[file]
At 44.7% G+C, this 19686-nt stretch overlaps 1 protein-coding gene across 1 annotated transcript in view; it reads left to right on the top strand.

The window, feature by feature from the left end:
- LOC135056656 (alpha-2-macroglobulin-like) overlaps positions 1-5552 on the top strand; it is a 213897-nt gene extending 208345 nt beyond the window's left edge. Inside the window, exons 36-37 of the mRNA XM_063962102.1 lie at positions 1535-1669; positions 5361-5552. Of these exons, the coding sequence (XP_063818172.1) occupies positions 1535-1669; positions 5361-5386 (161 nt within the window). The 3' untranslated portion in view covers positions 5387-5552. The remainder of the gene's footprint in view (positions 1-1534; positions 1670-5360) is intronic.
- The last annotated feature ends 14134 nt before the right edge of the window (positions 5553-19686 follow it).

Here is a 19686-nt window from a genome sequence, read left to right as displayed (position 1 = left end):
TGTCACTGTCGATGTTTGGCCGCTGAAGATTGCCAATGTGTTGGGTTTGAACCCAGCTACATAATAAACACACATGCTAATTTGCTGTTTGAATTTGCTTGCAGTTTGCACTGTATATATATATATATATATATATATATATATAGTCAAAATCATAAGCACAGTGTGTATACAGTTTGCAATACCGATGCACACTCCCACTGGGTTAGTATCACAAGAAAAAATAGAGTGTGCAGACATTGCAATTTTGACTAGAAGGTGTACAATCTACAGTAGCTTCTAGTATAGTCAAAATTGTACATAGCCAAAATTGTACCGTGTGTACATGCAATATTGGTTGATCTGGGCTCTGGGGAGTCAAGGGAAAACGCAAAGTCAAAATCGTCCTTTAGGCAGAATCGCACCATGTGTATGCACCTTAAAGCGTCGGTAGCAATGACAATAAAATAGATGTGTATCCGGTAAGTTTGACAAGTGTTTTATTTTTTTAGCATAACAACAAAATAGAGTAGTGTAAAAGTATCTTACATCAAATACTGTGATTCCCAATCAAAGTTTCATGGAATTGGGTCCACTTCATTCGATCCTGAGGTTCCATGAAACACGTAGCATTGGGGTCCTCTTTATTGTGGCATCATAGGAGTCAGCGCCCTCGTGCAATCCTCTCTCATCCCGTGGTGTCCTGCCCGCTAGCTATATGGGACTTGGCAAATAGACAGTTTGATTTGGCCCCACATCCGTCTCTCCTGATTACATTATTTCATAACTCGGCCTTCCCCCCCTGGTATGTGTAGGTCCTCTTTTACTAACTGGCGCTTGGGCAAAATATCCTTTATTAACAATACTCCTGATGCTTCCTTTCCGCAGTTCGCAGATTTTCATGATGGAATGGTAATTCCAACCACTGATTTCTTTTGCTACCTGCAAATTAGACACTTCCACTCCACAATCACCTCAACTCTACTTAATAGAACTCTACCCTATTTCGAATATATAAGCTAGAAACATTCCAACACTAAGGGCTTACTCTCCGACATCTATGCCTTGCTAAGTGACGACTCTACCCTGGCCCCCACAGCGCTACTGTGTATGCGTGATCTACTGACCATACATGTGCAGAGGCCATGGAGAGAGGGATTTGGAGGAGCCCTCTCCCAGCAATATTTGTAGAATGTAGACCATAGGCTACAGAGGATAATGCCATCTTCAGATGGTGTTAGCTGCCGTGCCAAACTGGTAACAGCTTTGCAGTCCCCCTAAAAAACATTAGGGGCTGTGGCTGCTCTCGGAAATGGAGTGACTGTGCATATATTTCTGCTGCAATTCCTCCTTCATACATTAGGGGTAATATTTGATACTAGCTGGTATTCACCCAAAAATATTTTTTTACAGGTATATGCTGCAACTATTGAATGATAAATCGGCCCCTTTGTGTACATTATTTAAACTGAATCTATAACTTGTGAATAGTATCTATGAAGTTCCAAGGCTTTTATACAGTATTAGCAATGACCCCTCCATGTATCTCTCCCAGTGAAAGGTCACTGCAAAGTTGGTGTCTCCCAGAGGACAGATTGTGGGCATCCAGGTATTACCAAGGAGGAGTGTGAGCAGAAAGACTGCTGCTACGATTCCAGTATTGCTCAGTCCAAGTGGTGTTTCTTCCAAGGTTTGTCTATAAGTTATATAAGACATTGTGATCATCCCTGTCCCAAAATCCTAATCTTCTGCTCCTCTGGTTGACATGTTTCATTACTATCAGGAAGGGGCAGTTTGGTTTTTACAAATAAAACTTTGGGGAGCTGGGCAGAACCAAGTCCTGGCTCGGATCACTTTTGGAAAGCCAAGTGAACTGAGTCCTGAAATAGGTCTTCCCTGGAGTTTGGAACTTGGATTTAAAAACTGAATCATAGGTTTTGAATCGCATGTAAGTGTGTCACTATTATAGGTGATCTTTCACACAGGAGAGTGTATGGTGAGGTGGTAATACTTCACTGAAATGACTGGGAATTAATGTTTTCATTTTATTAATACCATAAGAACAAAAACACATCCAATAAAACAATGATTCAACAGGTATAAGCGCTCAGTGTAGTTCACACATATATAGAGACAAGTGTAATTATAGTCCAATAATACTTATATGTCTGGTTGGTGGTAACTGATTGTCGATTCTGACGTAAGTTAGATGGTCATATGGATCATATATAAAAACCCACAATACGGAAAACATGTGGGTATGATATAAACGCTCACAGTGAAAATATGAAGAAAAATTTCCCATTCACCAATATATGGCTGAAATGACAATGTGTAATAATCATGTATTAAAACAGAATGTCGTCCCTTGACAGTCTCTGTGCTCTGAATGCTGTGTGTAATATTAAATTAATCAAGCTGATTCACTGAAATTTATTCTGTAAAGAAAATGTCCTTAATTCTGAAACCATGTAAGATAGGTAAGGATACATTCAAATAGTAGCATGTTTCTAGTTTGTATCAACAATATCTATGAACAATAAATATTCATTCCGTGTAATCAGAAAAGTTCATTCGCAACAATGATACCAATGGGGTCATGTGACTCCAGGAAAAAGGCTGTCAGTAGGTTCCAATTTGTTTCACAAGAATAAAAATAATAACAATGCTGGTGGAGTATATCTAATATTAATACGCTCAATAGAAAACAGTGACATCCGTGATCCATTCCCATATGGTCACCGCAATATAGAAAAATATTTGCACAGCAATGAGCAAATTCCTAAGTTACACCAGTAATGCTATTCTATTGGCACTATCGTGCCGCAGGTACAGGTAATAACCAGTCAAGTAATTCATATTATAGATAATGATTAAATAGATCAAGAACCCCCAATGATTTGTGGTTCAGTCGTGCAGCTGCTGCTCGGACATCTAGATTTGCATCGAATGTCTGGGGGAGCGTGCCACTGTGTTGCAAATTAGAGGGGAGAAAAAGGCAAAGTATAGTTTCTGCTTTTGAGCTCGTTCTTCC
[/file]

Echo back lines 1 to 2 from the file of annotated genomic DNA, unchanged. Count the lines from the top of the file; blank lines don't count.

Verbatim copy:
At 44.7% G+C, this 19686-nt stretch overlaps 1 protein-coding gene across 1 annotated transcript in view; it reads left to right on the top strand.

The window, feature by feature from the left end: